On a sunny afternoon in the seaside town of Ayr, 37 miles from Glasgow, Scotland, an estimated 13,000 marched to demand independence from the United Kingdom.

The march was the fourth in a series of eight organised by Scottish pro-independence movement All Under One Banner. The last in the sequence will take place in Edinburgh, the Scottish capital, on Saturday, October 5th. All Under One Banner (AUOB) were formed by Neil McKay on October 12, 2014, following the referendum of September 18, 2014 when Scotland voted by 55.3 per cent to 44.7 per cent to stay in the United Kingdom.

McKay wanted to harness the energy of the ‘Yes’ campaign and to have a movement: ‘staging public processions for independence at regular intervals until Scotland is ‘free’.’ The mission of AUOB then is to host marches and rallies for Scottish independence, marching All Under One Banner; open to everyone who desires an independent Scotland.

The chief organiser of AUOB is Manny Singh, a man who describes himself as ‘King of the North’ on his Facebook page. At a march in Glasgow on May 4, the council authorities asked Singh and AUOB to alter their route. It was a last minute request which was ignored by the movement who marched as planned. Subsequently, Singh was reported to the police and procurator fiscal.

But AUOB are not the only group pushing for Scottish independence. “We differ from All Under One Banner,” Scott McMurray a spokesperson for Saltires For Independence told me “We are a small group whose aim is to showcase the photographs, videos and messages from the participants of any independence event. All Under One Banner are organisers of events and marches across Scotland. However, we aim to ensure that those who cannot attend these events still have a means to express their interest in independence by flying their Saltires and posting their photographs to the page.”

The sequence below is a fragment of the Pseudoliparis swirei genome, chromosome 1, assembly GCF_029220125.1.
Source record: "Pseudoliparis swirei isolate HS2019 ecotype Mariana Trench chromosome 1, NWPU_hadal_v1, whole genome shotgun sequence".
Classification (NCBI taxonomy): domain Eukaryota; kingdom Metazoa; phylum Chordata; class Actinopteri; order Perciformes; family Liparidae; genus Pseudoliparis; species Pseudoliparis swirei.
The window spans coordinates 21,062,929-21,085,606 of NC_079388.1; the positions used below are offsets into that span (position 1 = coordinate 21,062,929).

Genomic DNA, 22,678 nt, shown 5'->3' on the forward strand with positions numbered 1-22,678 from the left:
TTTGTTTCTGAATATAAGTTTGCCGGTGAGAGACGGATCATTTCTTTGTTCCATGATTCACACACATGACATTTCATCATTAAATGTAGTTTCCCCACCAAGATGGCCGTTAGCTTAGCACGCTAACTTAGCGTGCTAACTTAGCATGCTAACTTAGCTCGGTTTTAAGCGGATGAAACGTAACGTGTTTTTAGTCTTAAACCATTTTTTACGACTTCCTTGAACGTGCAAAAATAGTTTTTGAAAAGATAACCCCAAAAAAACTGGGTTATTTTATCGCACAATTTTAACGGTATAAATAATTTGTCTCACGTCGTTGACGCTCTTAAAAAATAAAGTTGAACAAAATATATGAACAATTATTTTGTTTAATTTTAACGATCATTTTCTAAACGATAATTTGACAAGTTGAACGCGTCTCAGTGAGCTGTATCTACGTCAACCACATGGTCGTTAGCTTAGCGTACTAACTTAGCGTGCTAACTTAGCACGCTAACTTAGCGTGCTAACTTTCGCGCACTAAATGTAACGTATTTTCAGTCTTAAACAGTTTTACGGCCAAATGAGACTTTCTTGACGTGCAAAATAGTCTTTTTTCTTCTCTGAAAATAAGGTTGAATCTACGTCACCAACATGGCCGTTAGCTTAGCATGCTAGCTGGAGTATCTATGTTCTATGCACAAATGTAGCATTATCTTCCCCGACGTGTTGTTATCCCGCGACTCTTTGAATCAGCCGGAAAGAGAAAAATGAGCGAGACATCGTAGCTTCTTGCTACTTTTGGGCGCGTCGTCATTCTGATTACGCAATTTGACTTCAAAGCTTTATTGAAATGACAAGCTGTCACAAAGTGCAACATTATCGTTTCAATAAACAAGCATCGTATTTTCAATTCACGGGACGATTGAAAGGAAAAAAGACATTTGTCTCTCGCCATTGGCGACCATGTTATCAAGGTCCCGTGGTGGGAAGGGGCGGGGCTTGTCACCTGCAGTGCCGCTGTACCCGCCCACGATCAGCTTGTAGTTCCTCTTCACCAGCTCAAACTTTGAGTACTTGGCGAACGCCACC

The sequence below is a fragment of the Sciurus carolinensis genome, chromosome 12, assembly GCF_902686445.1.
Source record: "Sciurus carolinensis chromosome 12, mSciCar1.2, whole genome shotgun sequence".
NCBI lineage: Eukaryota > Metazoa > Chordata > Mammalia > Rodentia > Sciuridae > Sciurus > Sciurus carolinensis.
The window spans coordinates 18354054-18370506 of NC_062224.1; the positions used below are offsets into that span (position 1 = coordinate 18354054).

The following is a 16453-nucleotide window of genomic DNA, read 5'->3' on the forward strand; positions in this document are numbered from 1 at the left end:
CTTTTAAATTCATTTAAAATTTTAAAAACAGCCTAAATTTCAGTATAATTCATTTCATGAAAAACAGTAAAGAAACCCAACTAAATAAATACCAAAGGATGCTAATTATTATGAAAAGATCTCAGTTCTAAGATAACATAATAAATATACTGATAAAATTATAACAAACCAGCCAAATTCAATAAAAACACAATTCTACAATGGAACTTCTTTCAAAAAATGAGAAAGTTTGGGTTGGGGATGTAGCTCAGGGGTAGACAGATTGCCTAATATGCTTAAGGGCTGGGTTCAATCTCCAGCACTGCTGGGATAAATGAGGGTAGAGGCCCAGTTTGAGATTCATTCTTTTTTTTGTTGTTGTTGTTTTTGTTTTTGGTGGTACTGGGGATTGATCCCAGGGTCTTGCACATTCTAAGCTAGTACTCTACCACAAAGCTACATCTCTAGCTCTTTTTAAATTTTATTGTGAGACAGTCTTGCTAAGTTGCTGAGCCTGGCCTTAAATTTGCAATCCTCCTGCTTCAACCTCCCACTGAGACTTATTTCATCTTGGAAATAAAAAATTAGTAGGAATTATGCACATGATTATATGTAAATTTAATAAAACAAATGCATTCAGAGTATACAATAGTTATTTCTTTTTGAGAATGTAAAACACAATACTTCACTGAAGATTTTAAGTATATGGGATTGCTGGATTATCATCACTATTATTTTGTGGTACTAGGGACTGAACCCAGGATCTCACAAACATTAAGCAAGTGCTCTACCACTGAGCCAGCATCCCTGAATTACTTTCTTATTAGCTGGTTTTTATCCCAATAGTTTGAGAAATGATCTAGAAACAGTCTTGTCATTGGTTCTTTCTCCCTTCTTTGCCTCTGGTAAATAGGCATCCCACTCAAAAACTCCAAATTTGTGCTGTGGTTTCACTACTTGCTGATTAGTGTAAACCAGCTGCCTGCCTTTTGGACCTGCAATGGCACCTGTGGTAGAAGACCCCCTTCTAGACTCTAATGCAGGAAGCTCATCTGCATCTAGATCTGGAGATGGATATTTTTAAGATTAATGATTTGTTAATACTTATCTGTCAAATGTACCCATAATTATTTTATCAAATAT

There is an odd feeling of near euphoria as people file past. The atmosphere is good natured and reminds one of a football cup final with all the colours and excitement of opposing fans supporting their respective teams. But here there is only one ‘team’, only one goal that unites the marchers: Scottish independence.

A sea of blue is curiously interspersed with the red and yellow stripes of Catalonia. The marchers for Scottish independence obviously feel some affinity for their separatist brotherhood. The next AUOB march will take place in Campelltown on July 27, and there is a growing feeling among the crowd that a second independence referendum will definitely take place.

“In terms of IndyRef2,” Scott McMurray of Saltires For Independence added, “we are now more confident than ever that a second independence referendum would see a majority vote in favour of a split with the UK.” McMurray was also aware that the UK government in Westminster would have to agree to such an action. “This will mean,” he started up again, “that the Scottish electorate need to continue to be proactively voting for pro-independence parties at Westminster and Scottish Parliament levels. The pressure will then be on the politicians to accept the will of the Scottish people.”

There does seem to be a resurgence of an independent sentiment in Scotland, spurred on by Brexit and the possibility of Boris Johnson as Prime Minister. “Indy ref 2 will happen,” Mike Blackshaw of Edinburgh Yes Hub said with a degree of certainty. He had travelled from the capital, 80 miles away, by bus, though there were many more from further afield. InsideOver spoke to a man from Carmarthenshire, Wales, and someone told us of people who had travelled from Austria. There was – strangely – the Saltire flown behind a motorcycle with a Swiss number plate and the driver dressed as a Highlander.

It would be easy to get carried away with the near carnival atmosphere of the afternoon. Lest we forget, it should be mentioned there are counter arguments to independence. Some suggest, for instance, that the economy could be a major stumbling block to Scottish self-determination. A new currency in an independent Scotland would have to compete against stronger currencies, including Sterling. Scottish bonds, an unknown quantity in an independent era will be high risk, initially at least, and the cost of borrowing high. How much would a welfare state cost? An army? A civil service? And who would pay for it all? But, for now, looking around, it would be difficult to be the one to say that to them. Not today anyway.